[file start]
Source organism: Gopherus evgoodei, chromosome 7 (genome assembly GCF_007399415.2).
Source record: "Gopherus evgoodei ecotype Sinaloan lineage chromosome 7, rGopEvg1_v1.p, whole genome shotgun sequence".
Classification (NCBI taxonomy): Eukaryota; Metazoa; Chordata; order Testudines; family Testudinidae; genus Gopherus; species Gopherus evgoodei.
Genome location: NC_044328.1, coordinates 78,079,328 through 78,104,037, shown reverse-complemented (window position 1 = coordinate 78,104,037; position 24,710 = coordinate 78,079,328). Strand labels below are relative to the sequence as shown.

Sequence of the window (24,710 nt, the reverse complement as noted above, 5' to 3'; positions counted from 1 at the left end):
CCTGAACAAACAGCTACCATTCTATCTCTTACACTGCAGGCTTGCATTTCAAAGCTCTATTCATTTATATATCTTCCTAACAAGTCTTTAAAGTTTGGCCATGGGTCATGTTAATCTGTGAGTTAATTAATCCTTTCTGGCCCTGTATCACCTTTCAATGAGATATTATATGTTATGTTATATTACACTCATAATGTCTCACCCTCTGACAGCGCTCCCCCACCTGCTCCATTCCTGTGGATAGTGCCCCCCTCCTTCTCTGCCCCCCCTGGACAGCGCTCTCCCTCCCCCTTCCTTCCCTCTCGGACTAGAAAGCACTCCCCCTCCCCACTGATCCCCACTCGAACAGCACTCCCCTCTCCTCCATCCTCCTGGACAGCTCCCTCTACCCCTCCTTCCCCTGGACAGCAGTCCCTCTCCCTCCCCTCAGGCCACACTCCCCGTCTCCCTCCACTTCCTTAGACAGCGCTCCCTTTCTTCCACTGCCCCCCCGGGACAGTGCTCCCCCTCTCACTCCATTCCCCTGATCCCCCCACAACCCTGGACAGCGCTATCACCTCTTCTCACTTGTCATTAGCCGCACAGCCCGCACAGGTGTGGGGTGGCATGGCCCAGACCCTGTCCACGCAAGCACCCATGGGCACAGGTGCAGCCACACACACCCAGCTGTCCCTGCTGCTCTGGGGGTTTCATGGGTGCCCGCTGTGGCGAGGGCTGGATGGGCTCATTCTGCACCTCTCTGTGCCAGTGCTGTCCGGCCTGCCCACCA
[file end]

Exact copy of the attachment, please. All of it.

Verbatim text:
Source organism: Gopherus evgoodei, chromosome 7 (genome assembly GCF_007399415.2).
Source record: "Gopherus evgoodei ecotype Sinaloan lineage chromosome 7, rGopEvg1_v1.p, whole genome shotgun sequence".
Classification (NCBI taxonomy): Eukaryota; Metazoa; Chordata; order Testudines; family Testudinidae; genus Gopherus; species Gopherus evgoodei.
Genome location: NC_044328.1, coordinates 78,079,328 through 78,104,037, shown reverse-complemented (window position 1 = coordinate 78,104,037; position 24,710 = coordinate 78,079,328). Strand labels below are relative to the sequence as shown.

Sequence of the window (24,710 nt, the reverse complement as noted above, 5' to 3'; positions counted from 1 at the left end):
CCTGAACAAACAGCTACCATTCTATCTCTTACACTGCAGGCTTGCATTTCAAAGCTCTATTCATTTATATATCTTCCTAACAAGTCTTTAAAGTTTGGCCATGGGTCATGTTAATCTGTGAGTTAATTAATCCTTTCTGGCCCTGTATCACCTTTCAATGAGATATTATATGTTATGTTATATTACACTCATAATGTCTCACCCTCTGACAGCGCTCCCCCACCTGCTCCATTCCTGTGGATAGTGCCCCCCTCCTTCTCTGCCCCCCCTGGACAGCGCTCTCCCTCCCCCTTCCTTCCCTCTCGGACTAGAAAGCACTCCCCCTCCCCACTGATCCCCACTCGAACAGCACTCCCCTCTCCTCCATCCTCCTGGACAGCTCCCTCTACCCCTCCTTCCCCTGGACAGCAGTCCCTCTCCCTCCCCTCAGGCCACACTCCCCGTCTCCCTCCACTTCCTTAGACAGCGCTCCCTTTCTTCCACTGCCCCCCCGGGACAGTGCTCCCCCTCTCACTCCATTCCCCTGATCCCCCCACAACCCTGGACAGCGCTATCACCTCTTCTCACTTGTCATTAGCCGCACAGCCCGCACAGGTGTGGGGTGGCATGGCCCAGACCCTGTCCACGCAAGCACCCATGGGCACAGGTGCAGCCACACACACCCAGCTGTCCCTGCTGCTCTGGGGGTTTCATGGGTGCCCGCTGTGGCGAGGGCTGGATGGGCTCATTCTGCACCTCTCTGTGCCAGTGCTGTCCGGCCTGCCCACCA